The US pub­lic has had no say in th­ese de­ci­sions. There has been no au­tho­ris­ing vote or bud­get ap­proval by the US Congress. The CIA’s role has never been ex­plained or jus­ti­fied. The do­mes­tic and in­ter­na­tional le­gal­ity of US ac­tions has never been de­fended to the Amer­i­can peo­ple or the world.

To those at the cen­tre of the US mil­i­tary-in­dus­trial com­plex, this se­crecy is as it should be. Their po­si­tion is that a vote by Congress 15 years ago au­tho­riz­ing the use of armed force against those cul­pa­ble for the 9/11 at­tack gives the pres­i­dent and mil­i­tary carte blanche to fight se­cret wars in the Mid­dle East and Africa. Why should the US ex­plain pub­licly what it is do­ing? That would only jeop­ar­dise the op­er­a­tions and strengthen the en­emy. The pub­lic does not need to know.

I sub­scribe to a dif­fer­ent view: wars should be a last re­sort and should be con­strained by demo­cratic scru­tiny. This view holds that Amer­ica’s se­cret war in Syria is il­le­gal both un­der the US Con­sti­tu­tion (which gives Congress the sole power to de­clare war) and un­der the United Na­tions Char­ter, and that Amer­ica’s two-sided war in Syria is a cyn­i­cal and reck­less gam­ble. The US-led ef­forts to top­ple As­sad are not aimed at pro­tect­ing the Syr­ian peo­ple, as Obama and Clin­ton have sug­gested from time to time, but are a US proxy war against Iran and Rus­sia, in which Syria hap­pens to be the bat­tle­ground.

The stakes of this war are much higher and much more dan­ger­ous than Amer­ica’s proxy war­riors imag­ine. As the US has pros­e­cuted its war against As­sad, Rus­sia has stepped up its mil­i­tary sup­port to his govern­ment. In the US main­stream me­dia, Rus­sia’s be­hav­ior is an af­front: how dare the Krem­lin block the US from over­throw­ing the Syr­ian govern­ment? The re­sult is a widen­ing di­plo­matic clash with Rus­sia, one that could es­ca­late and lead – per­haps in­ad­ver­tently – to the point of mil­i­tary con­flict.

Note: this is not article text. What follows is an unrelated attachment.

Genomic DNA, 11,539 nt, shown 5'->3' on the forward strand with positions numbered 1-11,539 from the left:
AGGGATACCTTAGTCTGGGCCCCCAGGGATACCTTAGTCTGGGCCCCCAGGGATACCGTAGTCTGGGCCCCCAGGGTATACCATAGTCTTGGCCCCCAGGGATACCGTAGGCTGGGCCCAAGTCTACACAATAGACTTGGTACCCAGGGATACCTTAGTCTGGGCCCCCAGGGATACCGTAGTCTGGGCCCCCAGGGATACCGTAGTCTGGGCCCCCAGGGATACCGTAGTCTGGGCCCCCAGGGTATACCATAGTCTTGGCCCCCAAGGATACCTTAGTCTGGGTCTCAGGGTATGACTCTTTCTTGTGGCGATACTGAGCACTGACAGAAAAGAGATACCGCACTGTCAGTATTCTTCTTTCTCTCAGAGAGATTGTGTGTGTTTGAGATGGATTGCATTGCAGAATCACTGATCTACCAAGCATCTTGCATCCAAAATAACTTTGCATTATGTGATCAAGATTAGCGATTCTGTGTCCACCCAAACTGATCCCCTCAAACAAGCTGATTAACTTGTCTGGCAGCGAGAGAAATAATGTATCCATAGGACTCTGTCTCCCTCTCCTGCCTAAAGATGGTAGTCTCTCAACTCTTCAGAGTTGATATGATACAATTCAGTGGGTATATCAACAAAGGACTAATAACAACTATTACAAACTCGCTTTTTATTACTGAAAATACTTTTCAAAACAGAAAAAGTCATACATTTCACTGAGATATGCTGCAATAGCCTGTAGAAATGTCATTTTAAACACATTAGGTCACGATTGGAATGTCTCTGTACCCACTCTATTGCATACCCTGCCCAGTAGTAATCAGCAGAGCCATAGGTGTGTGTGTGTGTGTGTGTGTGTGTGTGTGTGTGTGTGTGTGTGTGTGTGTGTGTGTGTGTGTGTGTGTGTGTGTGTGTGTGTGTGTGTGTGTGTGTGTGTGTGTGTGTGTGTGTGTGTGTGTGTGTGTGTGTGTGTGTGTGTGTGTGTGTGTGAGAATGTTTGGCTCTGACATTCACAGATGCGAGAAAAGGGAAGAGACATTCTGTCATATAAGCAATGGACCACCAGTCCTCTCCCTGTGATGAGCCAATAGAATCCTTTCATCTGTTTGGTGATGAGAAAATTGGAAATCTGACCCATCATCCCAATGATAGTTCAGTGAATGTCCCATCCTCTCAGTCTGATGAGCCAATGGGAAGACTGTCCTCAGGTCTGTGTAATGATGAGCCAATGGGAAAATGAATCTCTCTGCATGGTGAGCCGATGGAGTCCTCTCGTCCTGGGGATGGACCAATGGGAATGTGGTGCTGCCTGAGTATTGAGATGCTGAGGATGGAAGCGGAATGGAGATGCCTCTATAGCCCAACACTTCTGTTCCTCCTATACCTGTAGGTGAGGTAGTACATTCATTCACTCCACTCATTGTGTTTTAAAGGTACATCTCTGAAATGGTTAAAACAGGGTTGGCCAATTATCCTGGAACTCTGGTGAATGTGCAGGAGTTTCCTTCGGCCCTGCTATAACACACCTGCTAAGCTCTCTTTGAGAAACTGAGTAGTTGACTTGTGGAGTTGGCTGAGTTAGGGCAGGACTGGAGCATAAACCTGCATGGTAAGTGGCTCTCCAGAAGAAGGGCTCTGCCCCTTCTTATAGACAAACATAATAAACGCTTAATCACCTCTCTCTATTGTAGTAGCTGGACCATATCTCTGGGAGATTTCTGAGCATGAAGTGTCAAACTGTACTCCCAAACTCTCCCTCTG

Th­ese are is­sues that should be sub­ject to le­gal scru­tiny and demo­cratic con­trol. I am con­fi­dent that the Amer­i­can peo­ple would re­spond with a re­sound­ing “no” to the on­go­ing US-led war of regime change in Syria. The Amer­i­can peo­ple want se­cu­rity – in­clud­ing the de­feat of ISIS – but they also recog­nise the long and dis­as­trous his­tory of US-led regimechange ef­forts, in­clud­ing in Afghanistan, Iraq, Libya, Syria, Cen­tral Amer­ica, Africa, and South­east Asia.

This is the main rea­son why the US se­cu­rity state re­fuses to tell the truth. The Amer­i­can peo­ple would call for peace rather than per­pet­ual war. Obama has a few months left in of­fice to re­pair his bro­ken le­gacy. He should start by lev­el­ing with the Amer­i­can peo­ple.